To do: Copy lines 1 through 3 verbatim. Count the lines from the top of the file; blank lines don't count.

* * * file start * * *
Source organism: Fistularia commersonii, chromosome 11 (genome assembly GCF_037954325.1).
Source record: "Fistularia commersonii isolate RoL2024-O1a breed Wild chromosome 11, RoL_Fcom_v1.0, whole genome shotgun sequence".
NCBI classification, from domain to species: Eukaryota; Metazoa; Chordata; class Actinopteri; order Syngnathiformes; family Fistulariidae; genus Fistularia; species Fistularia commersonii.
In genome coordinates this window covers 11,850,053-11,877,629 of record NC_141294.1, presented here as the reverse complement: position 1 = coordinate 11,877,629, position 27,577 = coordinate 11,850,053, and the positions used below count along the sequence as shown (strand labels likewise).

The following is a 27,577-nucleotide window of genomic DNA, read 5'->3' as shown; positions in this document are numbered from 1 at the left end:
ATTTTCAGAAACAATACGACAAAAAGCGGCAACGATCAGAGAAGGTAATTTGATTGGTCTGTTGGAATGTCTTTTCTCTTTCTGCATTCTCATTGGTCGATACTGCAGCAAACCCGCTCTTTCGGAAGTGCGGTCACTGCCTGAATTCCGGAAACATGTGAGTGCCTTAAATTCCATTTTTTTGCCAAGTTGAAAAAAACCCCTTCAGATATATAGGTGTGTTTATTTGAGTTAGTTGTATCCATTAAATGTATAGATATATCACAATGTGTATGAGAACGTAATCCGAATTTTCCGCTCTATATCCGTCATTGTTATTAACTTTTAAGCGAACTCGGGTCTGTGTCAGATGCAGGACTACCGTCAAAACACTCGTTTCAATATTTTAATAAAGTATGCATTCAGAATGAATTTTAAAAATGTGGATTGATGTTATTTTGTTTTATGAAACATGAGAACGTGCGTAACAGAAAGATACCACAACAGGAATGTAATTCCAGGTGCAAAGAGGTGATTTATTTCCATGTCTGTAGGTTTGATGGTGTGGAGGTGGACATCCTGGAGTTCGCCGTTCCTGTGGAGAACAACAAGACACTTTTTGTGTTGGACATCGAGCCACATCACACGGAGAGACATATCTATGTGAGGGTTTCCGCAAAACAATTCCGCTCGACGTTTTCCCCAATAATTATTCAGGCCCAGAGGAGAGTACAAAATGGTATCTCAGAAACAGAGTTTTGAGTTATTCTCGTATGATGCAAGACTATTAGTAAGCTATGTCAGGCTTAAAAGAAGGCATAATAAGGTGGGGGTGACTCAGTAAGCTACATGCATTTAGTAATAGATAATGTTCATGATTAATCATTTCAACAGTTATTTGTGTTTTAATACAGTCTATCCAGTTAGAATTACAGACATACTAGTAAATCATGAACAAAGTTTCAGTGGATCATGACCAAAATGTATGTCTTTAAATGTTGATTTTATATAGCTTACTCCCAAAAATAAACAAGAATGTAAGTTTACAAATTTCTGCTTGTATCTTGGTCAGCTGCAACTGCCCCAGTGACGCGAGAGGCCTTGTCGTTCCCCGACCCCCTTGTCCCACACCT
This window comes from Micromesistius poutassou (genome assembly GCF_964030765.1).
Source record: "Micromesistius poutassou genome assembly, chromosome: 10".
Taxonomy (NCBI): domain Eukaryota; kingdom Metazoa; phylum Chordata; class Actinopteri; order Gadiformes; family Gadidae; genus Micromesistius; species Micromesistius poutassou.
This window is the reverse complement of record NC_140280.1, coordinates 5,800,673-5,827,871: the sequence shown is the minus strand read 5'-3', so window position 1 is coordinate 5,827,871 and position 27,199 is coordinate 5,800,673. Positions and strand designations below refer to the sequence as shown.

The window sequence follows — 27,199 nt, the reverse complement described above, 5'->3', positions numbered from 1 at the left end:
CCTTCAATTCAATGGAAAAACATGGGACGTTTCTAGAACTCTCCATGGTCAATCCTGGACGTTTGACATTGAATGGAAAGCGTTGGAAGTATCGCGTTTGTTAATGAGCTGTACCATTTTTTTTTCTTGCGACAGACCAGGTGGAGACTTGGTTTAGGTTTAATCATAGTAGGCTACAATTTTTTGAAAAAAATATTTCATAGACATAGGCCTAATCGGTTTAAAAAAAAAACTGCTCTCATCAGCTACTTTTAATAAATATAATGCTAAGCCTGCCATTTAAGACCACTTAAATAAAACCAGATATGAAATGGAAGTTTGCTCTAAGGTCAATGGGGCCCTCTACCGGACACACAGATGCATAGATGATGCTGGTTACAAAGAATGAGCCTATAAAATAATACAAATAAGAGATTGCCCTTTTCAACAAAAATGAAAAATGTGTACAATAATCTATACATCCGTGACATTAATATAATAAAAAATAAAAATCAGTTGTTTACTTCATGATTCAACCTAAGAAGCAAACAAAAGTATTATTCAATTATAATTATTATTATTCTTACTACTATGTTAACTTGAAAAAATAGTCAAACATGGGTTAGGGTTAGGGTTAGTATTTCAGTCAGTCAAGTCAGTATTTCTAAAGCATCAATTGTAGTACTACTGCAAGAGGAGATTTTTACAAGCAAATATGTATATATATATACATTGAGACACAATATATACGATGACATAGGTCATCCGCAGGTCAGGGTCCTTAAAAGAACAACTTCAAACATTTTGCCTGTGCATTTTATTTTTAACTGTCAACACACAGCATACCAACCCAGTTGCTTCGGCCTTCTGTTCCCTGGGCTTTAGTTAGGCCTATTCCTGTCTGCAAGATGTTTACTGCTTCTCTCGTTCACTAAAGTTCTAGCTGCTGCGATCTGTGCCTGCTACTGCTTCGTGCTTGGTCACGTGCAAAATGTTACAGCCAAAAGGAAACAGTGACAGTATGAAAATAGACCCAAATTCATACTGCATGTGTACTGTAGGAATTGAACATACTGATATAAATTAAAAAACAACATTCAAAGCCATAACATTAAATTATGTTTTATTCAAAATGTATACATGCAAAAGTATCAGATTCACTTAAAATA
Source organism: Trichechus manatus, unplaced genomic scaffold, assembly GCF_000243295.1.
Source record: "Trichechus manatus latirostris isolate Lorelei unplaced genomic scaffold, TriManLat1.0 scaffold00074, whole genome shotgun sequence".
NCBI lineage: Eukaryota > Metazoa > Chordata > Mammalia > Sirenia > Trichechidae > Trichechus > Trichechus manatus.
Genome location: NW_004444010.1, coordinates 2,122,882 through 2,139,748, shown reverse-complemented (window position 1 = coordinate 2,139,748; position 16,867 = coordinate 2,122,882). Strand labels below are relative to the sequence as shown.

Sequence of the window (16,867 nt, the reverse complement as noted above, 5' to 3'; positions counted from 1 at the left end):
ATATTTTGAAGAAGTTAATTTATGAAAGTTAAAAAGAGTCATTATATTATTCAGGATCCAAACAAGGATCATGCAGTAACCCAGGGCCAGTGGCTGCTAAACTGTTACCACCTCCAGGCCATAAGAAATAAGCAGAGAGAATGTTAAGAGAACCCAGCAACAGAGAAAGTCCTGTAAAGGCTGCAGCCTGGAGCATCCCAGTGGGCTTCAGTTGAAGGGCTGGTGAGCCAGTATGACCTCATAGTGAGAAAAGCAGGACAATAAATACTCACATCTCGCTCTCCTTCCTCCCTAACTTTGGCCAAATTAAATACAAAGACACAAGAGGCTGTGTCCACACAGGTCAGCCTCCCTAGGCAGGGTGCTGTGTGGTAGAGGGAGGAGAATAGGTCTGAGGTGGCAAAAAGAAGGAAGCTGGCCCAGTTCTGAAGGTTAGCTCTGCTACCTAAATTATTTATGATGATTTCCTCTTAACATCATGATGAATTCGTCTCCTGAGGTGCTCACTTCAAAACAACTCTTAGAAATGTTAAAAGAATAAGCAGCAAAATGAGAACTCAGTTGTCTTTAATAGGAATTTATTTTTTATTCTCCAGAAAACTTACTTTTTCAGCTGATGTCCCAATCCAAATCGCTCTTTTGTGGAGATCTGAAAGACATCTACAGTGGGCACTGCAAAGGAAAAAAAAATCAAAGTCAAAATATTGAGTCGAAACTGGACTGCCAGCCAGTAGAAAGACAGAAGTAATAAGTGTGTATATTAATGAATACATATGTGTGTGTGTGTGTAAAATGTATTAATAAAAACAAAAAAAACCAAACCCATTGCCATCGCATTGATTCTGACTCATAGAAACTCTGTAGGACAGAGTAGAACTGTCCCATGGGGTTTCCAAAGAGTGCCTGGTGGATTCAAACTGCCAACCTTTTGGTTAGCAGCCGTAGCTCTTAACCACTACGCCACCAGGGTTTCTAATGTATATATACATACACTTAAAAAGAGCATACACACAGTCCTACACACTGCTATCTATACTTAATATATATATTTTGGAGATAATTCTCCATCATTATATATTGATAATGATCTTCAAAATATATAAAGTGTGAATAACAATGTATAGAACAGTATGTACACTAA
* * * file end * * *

Source organism: Fistularia commersonii, chromosome 11 (genome assembly GCF_037954325.1).
Source record: "Fistularia commersonii isolate RoL2024-O1a breed Wild chromosome 11, RoL_Fcom_v1.0, whole genome shotgun sequence".
NCBI classification, from domain to species: Eukaryota; Metazoa; Chordata; class Actinopteri; order Syngnathiformes; family Fistulariidae; genus Fistularia; species Fistularia commersonii.